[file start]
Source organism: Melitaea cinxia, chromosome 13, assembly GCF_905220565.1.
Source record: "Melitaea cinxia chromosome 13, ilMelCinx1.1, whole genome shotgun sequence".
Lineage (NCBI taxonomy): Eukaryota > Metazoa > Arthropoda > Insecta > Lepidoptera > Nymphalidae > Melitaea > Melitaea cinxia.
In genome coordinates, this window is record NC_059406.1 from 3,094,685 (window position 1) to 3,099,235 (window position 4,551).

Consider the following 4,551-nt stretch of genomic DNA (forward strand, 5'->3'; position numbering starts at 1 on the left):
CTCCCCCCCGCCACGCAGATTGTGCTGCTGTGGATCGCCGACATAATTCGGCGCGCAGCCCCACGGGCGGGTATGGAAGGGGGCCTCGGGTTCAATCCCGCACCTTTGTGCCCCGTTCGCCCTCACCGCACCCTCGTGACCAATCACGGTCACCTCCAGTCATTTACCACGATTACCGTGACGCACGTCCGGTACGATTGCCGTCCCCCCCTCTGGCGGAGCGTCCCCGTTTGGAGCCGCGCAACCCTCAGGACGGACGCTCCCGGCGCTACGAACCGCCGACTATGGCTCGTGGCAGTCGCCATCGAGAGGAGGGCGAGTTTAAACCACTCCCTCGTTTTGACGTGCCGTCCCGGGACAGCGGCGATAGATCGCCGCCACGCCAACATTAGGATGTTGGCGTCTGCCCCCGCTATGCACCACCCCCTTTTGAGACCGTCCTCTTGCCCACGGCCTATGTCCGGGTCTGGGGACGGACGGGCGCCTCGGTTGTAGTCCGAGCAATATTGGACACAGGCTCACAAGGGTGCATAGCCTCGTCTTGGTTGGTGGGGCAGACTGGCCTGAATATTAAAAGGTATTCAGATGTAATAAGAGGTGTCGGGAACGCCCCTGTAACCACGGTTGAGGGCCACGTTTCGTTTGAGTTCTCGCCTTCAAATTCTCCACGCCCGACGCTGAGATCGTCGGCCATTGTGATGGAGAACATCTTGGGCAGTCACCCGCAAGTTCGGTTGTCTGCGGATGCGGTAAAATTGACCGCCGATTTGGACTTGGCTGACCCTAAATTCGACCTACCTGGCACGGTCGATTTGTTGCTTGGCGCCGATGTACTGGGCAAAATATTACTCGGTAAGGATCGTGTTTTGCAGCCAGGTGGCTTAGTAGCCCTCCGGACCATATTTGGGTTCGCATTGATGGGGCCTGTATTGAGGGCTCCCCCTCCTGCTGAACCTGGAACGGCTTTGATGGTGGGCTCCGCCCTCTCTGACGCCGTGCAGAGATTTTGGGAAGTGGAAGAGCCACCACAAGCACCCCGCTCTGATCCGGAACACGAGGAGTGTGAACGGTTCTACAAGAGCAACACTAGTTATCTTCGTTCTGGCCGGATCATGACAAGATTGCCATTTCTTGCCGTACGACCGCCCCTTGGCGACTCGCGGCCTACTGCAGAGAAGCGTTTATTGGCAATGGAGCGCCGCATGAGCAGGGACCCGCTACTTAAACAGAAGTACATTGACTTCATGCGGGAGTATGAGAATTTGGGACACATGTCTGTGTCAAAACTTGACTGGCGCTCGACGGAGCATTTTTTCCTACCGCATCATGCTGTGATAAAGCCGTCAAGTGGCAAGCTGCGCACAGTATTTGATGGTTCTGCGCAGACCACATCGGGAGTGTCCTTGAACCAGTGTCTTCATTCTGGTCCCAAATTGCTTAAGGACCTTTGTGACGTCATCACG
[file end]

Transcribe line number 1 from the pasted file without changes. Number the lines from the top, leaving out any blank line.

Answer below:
Source organism: Melitaea cinxia, chromosome 13, assembly GCF_905220565.1.